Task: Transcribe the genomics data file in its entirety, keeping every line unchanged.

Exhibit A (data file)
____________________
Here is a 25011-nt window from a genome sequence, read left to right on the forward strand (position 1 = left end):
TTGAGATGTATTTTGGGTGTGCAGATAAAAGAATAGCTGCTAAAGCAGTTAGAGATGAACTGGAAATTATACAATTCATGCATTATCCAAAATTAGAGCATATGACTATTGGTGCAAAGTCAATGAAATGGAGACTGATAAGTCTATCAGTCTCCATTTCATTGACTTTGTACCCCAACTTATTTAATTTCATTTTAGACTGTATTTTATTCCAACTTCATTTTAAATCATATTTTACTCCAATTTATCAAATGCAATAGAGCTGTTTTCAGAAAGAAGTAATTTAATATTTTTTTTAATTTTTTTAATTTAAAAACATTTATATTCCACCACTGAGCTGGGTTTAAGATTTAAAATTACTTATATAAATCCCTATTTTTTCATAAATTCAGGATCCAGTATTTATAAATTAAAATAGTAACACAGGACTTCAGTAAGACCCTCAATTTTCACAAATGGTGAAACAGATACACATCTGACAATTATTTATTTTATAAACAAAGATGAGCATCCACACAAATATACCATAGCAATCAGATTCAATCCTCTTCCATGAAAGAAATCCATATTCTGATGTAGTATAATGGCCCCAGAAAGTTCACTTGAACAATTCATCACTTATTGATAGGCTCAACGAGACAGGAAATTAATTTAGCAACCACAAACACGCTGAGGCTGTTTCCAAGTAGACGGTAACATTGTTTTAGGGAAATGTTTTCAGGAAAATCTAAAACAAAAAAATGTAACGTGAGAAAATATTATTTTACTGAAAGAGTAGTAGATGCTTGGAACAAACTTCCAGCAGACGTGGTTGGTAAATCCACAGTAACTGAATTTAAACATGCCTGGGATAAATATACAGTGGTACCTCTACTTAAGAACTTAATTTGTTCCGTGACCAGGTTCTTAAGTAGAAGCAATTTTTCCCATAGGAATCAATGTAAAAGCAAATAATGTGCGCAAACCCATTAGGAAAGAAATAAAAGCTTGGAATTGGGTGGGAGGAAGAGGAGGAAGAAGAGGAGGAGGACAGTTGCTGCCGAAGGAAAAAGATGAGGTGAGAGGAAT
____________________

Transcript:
Here is a 25011-nt window from a genome sequence, read left to right on the forward strand (position 1 = left end):
TTGAGATGTATTTTGGGTGTGCAGATAAAAGAATAGCTGCTAAAGCAGTTAGAGATGAACTGGAAATTATACAATTCATGCATTATCCAAAATTAGAGCATATGACTATTGGTGCAAAGTCAATGAAATGGAGACTGATAAGTCTATCAGTCTCCATTTCATTGACTTTGTACCCCAACTTATTTAATTTCATTTTAGACTGTATTTTATTCCAACTTCATTTTAAATCATATTTTACTCCAATTTATCAAATGCAATAGAGCTGTTTTCAGAAAGAAGTAATTTAATATTTTTTTTAATTTTTTTAATTTAAAAACATTTATATTCCACCACTGAGCTGGGTTTAAGATTTAAAATTACTTATATAAATCCCTATTTTTTCATAAATTCAGGATCCAGTATTTATAAATTAAAATAGTAACACAGGACTTCAGTAAGACCCTCAATTTTCACAAATGGTGAAACAGATACACATCTGACAATTATTTATTTTATAAACAAAGATGAGCATCCACACAAATATACCATAGCAATCAGATTCAATCCTCTTCCATGAAAGAAATCCATATTCTGATGTAGTATAATGGCCCCAGAAAGTTCACTTGAACAATTCATCACTTATTGATAGGCTCAACGAGACAGGAAATTAATTTAGCAACCACAAACACGCTGAGGCTGTTTCCAAGTAGACGGTAACATTGTTTTAGGGAAATGTTTTCAGGAAAATCTAAAACAAAAAAATGTAACGTGAGAAAATATTATTTTACTGAAAGAGTAGTAGATGCTTGGAACAAACTTCCAGCAGACGTGGTTGGTAAATCCACAGTAACTGAATTTAAACATGCCTGGGATAAATATACAGTGGTACCTCTACTTAAGAACTTAATTTGTTCCGTGACCAGGTTCTTAAGTAGAAGCAATTTTTCCCATAGGAATCAATGTAAAAGCAAATAATGTGCGCAAACCCATTAGGAAAGAAATAAAAGCTTGGAATTGGGTGGGAGGAAGAGGAGGAAGAAGAGGAGGAGGACAGTTGCTGCCGAAGGAAAAAGATGAGGTGAGAGGAAT